In my book: American Phoenix, I write about the collapse of civilization, followed by an interval, before a more steady-state “civilization” appears. This stead-state “civilization” is dominated by machine-like hives, of enormous scale. If seen from space it looks like a couple dozen huge spiders, ravaging the Earth, and devouring it to the core.
In these mega-cities, most human being are slaves, each possessing a mechanical interface called an “inceptor”, through which daily contact via an inceptor booth, the machine tests for everything possible, and then delivers “adjustment” chemicals.
In accord with the legend of the Phoenix first there is fire of collapse, then life in the ashes as matters settle down, then finally rebirth. While most live in the mega-cities, there are many small places, like the town of Sanctuary, where magic knowledge keeps the Hives more or less at bay.
The middle “chapter” four (see outline below) called Rider’s Tale, has a story in it told by an unusual man, telling from that time’s point of view, the inner nature of our present day collapse. This story is next, where the character teller-of stories tries to help some people who are survivors of a recent terrible battle. The survivors have been saved, and are now there way to …
Everybody dreams. Night dreams and day dreams are not the same. In night dreams I entertain visitors. In day dreams I entertain myself. In night dreams the dead visit. In the day, I am among the living, even when dreaming.
Fantasy is good for the soul. The before-time died of too little fantasy and imagination. The story tellers tried, but the number lovers did not listen … they were too busy counting their gold.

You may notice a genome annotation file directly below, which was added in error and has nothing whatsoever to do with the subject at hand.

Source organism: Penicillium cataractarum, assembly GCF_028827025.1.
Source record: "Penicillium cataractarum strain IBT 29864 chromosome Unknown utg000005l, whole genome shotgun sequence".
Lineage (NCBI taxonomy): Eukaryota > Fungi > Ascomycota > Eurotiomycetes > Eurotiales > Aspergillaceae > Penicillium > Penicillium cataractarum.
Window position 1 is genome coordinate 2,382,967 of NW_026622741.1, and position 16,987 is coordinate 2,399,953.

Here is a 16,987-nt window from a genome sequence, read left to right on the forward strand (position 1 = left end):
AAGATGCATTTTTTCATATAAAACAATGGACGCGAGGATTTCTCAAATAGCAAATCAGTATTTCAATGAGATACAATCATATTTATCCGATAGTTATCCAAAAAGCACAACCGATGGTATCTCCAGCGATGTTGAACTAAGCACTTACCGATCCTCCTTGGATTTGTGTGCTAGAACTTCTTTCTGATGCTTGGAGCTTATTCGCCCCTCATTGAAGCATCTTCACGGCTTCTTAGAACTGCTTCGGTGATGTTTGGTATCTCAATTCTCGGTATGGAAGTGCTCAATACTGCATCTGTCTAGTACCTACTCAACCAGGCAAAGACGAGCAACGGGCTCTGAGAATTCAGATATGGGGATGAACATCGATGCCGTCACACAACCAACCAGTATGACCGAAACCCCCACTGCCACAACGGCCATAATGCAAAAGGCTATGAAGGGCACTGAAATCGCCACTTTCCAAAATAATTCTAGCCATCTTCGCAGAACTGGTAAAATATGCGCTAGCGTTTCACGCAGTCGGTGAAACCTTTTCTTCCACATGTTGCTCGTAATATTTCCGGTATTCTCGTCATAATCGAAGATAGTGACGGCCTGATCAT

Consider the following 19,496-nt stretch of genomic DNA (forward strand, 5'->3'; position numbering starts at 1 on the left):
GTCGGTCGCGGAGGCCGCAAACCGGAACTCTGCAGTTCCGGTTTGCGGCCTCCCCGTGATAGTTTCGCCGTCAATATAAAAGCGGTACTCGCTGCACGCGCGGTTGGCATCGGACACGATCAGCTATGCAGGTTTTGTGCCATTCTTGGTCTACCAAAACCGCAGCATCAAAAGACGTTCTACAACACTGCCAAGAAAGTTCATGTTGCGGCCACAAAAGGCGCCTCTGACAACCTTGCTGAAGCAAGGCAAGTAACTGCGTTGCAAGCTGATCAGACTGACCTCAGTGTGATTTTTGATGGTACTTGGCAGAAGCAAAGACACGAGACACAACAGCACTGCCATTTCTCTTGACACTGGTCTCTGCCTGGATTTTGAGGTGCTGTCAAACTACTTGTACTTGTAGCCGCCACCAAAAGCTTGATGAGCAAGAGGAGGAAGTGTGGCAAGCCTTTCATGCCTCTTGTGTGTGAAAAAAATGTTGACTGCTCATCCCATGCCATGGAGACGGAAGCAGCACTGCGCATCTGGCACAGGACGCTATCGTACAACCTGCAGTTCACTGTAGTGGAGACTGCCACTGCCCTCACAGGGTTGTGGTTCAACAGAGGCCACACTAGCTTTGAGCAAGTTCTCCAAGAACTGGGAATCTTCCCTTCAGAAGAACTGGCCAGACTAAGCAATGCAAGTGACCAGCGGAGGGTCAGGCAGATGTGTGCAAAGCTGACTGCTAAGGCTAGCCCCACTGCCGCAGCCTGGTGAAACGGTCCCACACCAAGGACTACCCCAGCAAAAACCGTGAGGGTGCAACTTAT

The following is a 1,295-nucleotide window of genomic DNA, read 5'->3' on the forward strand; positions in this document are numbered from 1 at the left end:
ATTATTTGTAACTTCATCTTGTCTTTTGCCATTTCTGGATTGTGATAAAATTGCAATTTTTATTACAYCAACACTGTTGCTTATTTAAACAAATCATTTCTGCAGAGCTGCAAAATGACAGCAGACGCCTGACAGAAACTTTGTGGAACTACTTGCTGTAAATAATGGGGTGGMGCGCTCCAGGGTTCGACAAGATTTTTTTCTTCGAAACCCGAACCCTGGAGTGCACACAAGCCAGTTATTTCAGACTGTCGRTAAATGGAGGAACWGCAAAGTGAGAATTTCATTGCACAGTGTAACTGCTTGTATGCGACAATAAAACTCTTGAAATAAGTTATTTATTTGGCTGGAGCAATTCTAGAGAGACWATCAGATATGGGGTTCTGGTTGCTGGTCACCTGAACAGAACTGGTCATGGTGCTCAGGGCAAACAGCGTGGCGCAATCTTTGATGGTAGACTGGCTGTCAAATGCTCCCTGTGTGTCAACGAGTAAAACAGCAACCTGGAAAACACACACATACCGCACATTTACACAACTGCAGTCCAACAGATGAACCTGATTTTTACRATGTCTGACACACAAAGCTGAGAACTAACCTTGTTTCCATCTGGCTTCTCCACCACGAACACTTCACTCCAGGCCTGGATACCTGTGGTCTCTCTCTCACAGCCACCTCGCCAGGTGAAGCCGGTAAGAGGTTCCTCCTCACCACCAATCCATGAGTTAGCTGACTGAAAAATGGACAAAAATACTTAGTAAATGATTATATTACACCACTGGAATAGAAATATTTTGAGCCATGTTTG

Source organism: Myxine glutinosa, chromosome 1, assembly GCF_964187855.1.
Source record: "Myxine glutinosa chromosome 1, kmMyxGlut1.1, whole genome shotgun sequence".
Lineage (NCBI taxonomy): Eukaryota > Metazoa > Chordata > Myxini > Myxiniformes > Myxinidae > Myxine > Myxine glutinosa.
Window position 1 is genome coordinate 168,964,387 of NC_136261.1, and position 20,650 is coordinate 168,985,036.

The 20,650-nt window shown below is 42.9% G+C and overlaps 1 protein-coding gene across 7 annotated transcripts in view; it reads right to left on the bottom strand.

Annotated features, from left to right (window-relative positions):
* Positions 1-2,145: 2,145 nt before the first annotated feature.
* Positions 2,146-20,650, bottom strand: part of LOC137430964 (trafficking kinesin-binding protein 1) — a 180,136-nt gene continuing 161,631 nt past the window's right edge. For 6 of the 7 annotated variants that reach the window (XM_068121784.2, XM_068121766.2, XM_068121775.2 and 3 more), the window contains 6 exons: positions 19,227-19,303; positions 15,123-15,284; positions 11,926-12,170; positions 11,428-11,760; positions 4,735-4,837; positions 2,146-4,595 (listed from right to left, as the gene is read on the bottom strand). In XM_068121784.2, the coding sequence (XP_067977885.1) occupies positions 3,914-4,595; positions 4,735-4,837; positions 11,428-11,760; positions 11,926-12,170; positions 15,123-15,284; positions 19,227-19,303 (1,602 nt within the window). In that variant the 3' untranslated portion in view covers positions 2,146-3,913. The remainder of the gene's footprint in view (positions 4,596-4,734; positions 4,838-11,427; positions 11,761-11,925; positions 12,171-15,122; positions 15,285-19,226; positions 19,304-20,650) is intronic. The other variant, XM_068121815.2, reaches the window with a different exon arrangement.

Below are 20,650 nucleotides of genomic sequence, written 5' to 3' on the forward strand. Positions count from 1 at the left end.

A spirit-mind wrapped in numbers is cold and has no heart. A civilization without a heart commits suicide, in one way or another. Loving numbers is to already be dead to life.
The newly dead will visit us all over the next months. Out beyond us was a great sacrifice. Many of you here loved those who died out there. That love is a warmth they will seek. They will not be ready right away to leave the earth-time for the star-time. They will need us, and we will need them.
So in the night dreams we will entertain visitors.
But to do that rightly we have work to do. To help them and to help ourselves we have to remember, even the things we don’t want to remember.
In the before-time no one much understood about the dead. Few believed there was life after life. So the dead were not important, and the living suffered for ignoring them. A science of just numbers and no imagination killed civilization as surely as did the gold counters. So too a religion of stale ideas, frozen in time and space.
The before-time got old and then died. We of today live in the in-between-time. We live after the before-time, but not yet in the new-time.
We live in chaos and anarchy – the burning fire before the new Phoenix rises from the cold ashes of destruction.
For the new-time to come, we have to remember the imagination, and lose our attachment to dead and cold ideas. So in the next days, once we get to what might become your new home – the place we call Sanctuary – we have to start to remember those who just died.